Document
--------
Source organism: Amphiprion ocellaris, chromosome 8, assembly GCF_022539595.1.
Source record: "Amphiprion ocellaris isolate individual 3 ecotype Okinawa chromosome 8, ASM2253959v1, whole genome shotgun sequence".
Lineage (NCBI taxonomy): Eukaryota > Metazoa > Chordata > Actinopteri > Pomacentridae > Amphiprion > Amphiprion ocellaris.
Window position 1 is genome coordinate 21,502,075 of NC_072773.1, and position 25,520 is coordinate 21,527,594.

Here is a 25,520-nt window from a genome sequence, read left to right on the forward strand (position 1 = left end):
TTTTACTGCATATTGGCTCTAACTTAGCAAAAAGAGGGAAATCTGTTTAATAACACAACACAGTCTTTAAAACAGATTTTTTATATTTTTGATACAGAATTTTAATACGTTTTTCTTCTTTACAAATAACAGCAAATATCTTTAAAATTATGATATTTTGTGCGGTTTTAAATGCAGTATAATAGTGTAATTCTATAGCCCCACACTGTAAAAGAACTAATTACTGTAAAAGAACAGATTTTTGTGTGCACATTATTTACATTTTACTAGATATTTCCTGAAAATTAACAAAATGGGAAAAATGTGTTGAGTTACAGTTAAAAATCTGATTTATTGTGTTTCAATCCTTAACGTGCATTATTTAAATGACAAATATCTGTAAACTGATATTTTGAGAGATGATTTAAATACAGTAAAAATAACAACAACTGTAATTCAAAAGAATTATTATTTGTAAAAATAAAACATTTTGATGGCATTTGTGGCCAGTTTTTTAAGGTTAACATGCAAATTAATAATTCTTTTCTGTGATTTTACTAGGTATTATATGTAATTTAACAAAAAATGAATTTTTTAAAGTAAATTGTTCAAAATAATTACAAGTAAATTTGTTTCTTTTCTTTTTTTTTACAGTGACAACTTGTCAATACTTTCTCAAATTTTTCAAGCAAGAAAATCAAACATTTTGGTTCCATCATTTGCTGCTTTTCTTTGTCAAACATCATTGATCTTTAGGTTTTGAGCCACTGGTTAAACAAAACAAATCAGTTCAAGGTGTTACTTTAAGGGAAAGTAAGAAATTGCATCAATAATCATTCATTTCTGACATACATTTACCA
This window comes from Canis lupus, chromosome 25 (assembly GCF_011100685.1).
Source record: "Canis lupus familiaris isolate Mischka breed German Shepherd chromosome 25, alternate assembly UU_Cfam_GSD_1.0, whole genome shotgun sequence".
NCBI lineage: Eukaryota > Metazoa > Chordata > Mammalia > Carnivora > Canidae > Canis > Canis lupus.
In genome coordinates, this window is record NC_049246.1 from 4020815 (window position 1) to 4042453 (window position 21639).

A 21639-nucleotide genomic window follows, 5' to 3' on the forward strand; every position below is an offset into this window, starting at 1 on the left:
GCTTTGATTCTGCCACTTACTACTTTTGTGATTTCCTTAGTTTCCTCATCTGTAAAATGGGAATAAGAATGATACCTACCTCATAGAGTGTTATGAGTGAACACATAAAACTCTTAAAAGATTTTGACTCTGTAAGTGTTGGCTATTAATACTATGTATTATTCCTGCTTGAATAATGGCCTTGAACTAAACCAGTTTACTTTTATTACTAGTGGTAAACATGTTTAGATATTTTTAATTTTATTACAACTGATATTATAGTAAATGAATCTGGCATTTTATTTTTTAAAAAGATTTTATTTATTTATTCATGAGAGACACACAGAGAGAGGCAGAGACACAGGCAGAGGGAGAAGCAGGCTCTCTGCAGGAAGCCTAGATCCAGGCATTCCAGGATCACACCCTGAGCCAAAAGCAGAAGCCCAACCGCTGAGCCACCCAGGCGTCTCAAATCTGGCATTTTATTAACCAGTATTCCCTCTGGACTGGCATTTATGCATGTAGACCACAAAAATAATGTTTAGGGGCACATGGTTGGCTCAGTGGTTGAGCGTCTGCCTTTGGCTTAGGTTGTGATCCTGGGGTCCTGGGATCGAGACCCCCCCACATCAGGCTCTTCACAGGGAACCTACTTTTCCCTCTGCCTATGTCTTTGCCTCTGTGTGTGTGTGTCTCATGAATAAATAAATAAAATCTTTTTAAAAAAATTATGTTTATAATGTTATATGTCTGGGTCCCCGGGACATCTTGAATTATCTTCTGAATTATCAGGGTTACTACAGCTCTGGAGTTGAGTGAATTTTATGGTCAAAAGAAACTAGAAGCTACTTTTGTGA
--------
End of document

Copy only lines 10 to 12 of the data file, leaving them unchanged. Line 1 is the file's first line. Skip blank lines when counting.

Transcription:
In genome coordinates, this window is record NC_049246.1 from 4020815 (window position 1) to 4042453 (window position 21639).

A 21639-nucleotide genomic window follows, 5' to 3' on the forward strand; every position below is an offset into this window, starting at 1 on the left:
GCTTTGATTCTGCCACTTACTACTTTTGTGATTTCCTTAGTTTCCTCATCTGTAAAATGGGAATAAGAATGATACCTACCTCATAGAGTGTTATGAGTGAACACATAAAACTCTTAAAAGATTTTGACTCTGTAAGTGTTGGCTATTAATACTATGTATTATTCCTGCTTGAATAATGGCCTTGAACTAAACCAGTTTACTTTTATTACTAGTGGTAAACATGTTTAGATATTTTTAATTTTATTACAACTGATATTATAGTAAATGAATCTGGCATTTTATTTTTTAAAAAGATTTTATTTATTTATTCATGAGAGACACACAGAGAGAGGCAGAGACACAGGCAGAGGGAGAAGCAGGCTCTCTGCAGGAAGCCTAGATCCAGGCATTCCAGGATCACACCCTGAGCCAAAAGCAGAAGCCCAACCGCTGAGCCACCCAGGCGTCTCAAATCTGGCATTTTATTAACCAGTATTCCCTCTGGACTGGCATTTATGCATGTAGACCACAAAAATAATGTTTAGGGGCACATGGTTGGCTCAGTGGTTGAGCGTCTGCCTTTGGCTTAGGTTGTGATCCTGGGGTCCTGGGATCGAGACCCCCCCACATCAGGCTCTTCACAGGGAACCTACTTTTCCCTCTGCCTATGTCTTTGCCTCTGTGTGTGTGTGTCTCATGAATAAATAAATAAAATCTTTTTAAAAAAATTATGTTTATAATGTTATATGTCTGGGTCCCCGGGACATCTTGAATTATCTTCTGAATTATCAGGGTTACTACAGCTCTGGAGTTGAGTGAATTTTATGGTCAAAAGAAACTAGAAGCTACTTTTGTGA